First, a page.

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Goertz v. Chicago And North Western Ry. Co.

OCTOBER 21, 1958.




Appeal from the Circuit Court of Cook county; the Hon. JOHN A. SBARBARO, Judge, presiding. Affirmed upon remittitur to be filed within twenty days. Otherwise, reversed and remanded.


This is a personal injury action. The jury returned a verdict finding defendant guilty and assessed plaintiff's damages at $300,000, and also returned a special finding that plaintiff was in the exercise of due care. Judgment was entered accordingly. Defendant's post-trial motions were denied and defendant appeals.

On April 13, 1954, plaintiff was a passenger on one of defendant's commuter trains from Chicago to Des Plaines, Illinois, a regular stop. The train was travelling over the middle of three tracks which run through Des Plaines in a northwesterly direction. At the Des Plaines station this track is bounded on the south by a concrete platform and on the north by a wooden picket fence. The platform and the three tracks are intersected by a wooden crosswalk near the middle of the station, which is bordered on the east and west by Pearson and Lee Streets respectively. These street crossings are protected by flasher signals and gates.

There were six cars in the train but the forward car was not in use. The conductor and a forward and a rear brakeman were looking out for, and handling, passengers. One of these trainmen was working between the second and third cars from the front, another between the third and fourth cars, and the third at the rear platform of the last car. Plaintiff was riding in the next to the last car. The doors at the car exits, at both ends of each car were open the day of the occurrence, allowing free ingress and egress. The cars were about 80 feet in length and the engine approximately 75 feet long. One standing alongside the train or on the bottom step of a car exit could not see anyone on the bottom step at one of the other exits.

The train entered the station at approximately 2:09 P.M. It stood at the platform for a period of time ranging, according to the evidence, from 25 seconds to a full minute before starting. The gates were down during the time the train was in the station. Mr. Brackus, the rear brakeman, gave the signal to start the train. This was passed to the engineer who set the train in motion. The train travelled approximately 60 feet when several witnesses saw the plaintiff fall under the wheels and called out for it to stop. As the train passed over him, plaintiff was dragged to a point about 13 feet east of the middle crosswalk.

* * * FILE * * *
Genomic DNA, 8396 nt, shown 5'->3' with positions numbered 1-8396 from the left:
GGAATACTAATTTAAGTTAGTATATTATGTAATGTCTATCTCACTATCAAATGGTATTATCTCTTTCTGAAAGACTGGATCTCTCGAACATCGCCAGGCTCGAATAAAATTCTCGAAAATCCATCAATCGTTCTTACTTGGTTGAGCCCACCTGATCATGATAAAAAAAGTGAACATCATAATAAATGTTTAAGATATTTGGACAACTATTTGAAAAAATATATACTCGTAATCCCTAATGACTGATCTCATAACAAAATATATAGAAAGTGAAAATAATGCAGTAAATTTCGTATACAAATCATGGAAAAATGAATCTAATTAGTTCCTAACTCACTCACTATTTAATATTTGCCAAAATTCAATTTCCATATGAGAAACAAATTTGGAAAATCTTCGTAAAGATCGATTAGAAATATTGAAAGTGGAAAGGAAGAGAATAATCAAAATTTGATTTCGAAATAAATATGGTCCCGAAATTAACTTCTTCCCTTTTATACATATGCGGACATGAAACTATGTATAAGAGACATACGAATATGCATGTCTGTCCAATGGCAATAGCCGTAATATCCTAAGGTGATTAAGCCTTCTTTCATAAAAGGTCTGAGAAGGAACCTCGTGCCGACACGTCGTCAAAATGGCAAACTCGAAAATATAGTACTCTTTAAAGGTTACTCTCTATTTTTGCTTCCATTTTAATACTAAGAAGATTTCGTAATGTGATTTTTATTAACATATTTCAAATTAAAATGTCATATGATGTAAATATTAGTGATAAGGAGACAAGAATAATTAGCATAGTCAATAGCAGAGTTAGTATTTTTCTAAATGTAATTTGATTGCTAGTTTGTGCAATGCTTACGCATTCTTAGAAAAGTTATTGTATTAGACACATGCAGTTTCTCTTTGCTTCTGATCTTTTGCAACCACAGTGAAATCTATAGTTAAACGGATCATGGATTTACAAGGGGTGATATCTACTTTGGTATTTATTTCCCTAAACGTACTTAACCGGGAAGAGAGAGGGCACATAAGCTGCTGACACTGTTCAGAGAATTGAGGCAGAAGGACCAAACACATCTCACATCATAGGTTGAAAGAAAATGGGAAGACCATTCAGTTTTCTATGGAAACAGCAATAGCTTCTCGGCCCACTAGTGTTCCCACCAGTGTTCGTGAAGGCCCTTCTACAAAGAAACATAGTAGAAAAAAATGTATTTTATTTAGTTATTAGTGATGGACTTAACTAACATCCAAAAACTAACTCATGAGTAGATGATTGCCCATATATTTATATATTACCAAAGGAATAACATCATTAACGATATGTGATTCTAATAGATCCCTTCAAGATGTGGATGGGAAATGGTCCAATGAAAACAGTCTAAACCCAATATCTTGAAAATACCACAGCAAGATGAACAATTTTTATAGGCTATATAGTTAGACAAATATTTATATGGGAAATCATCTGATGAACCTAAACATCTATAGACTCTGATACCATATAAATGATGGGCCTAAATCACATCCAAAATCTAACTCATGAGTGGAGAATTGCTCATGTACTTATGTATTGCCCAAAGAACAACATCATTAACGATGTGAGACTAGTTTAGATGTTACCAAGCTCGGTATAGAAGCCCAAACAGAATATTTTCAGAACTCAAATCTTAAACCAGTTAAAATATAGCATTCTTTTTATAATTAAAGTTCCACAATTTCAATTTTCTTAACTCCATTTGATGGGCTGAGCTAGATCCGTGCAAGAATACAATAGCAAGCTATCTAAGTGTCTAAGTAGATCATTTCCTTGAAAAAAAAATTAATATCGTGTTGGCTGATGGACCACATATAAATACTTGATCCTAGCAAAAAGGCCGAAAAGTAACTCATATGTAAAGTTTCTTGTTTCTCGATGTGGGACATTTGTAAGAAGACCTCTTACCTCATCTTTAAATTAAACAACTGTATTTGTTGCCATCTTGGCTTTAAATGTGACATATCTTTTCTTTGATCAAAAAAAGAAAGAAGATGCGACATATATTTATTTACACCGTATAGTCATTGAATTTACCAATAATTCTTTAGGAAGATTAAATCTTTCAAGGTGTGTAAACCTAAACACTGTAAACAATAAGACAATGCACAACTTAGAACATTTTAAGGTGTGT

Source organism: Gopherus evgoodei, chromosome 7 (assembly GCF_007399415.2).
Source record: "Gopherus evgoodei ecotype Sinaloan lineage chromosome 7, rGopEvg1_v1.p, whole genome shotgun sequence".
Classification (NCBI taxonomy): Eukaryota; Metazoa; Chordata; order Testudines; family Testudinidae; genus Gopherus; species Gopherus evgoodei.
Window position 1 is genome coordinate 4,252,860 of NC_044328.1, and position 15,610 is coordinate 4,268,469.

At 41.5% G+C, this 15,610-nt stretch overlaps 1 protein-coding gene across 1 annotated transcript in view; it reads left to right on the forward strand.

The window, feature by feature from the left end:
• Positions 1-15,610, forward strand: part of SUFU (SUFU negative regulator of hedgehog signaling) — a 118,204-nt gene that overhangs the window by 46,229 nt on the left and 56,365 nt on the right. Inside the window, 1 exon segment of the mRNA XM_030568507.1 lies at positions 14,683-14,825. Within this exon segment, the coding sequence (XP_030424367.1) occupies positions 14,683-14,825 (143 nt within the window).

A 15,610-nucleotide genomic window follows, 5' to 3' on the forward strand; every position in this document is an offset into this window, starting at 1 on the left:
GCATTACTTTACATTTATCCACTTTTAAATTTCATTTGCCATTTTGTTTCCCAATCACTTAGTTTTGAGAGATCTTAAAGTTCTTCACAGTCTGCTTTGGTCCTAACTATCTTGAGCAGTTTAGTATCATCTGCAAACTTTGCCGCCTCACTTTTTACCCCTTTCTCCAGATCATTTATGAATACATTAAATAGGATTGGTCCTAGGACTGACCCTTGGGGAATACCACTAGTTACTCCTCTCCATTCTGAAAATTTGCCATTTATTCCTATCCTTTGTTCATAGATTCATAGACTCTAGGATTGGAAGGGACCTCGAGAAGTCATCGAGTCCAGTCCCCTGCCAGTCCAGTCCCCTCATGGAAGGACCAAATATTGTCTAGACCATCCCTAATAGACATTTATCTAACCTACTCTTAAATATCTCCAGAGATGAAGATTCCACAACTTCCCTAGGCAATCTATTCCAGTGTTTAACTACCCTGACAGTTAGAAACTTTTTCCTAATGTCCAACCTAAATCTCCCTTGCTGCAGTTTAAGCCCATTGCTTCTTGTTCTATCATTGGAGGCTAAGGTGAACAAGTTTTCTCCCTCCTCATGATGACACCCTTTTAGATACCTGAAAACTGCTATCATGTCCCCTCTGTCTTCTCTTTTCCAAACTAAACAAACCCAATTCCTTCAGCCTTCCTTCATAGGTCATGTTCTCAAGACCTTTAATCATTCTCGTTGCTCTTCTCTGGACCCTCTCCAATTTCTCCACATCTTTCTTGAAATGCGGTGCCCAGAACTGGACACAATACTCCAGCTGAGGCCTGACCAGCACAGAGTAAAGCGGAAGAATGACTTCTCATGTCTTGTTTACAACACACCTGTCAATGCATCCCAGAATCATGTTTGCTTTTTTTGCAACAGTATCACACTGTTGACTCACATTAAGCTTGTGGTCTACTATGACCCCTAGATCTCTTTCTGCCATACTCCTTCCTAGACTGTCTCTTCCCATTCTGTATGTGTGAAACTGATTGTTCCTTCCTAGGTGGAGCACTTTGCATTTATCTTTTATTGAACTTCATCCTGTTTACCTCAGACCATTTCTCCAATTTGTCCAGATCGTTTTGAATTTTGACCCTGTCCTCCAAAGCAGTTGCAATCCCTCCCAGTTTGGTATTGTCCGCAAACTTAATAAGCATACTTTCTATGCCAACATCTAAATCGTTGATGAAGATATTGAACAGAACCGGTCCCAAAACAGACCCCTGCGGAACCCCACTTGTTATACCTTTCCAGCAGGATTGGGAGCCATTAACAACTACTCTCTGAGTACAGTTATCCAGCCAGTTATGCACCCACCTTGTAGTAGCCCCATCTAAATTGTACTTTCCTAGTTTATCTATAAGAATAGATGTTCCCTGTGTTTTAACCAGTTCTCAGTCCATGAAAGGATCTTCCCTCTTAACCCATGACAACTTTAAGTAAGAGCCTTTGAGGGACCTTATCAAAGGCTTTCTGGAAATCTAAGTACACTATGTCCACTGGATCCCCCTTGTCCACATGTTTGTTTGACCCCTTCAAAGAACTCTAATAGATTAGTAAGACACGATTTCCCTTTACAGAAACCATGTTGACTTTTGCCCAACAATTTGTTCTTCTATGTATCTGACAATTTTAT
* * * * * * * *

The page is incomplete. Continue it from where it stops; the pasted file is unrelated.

The complaint charges general negligence in the operation, maintenance and control of its train, and specifically alleges that defendant started its train before plaintiff had an opportunity to get off the train safely; that defendant failed to warn plaintiff when the train was about to start; and that defendant failed to keep a proper lookout for plaintiff as he was leaving the train.

Defendant contends that the court should have directed a verdict because plaintiff did not show he was in the exercise of due care and that defendant was not negligent as a matter of law. We see no merit in this contention. Plaintiff's account was the only evidence bearing directly on the events which occurred immediately prior to his stepping to the platform. He testified that when he saw the train entering the station, he made preparations to leave. After several passengers passed his seat, he started to go to the rear of the car to get off. He stated that as he was holding onto a grab iron and stepping to the station platform with his left foot, the train with no warning to him started, causing him to stumble and then fall under the train. The favorable evidence and the legal inferences drawable from it were enough prima facie on the question of due care.

Defendant argues that since the sole duty resting upon a carrier, after conveying its passengers in safe manner to their respective destinations, is to stop the conveyance for a sufficient time to allow them to depart safely, there is no evidence here of its negligence proximately causing plaintiff's injuries. What was a sufficient time to keep the train standing at the platform that day was a question of fact to be determined by the jury in the light of facts and circumstances then existing. The uncontroverted facts are, that defendant's trainmen were unable to see anyone in any of the car exits; that there were no trainmen working within a car's length of the point where plaintiff was attempting to alight; that passengers were allowed free ingress and egress; and that defendant's train was started on a silent signal "highball" without audible warning to plaintiff. Considering the invitation to plaintiff to alight, as gathered from the evidence that the train was standing still with the doors open, and the fact that other passengers had alighted before him, we cannot rule that as a matter of law defendant's sole duty was to stop the train for a period of 25 seconds.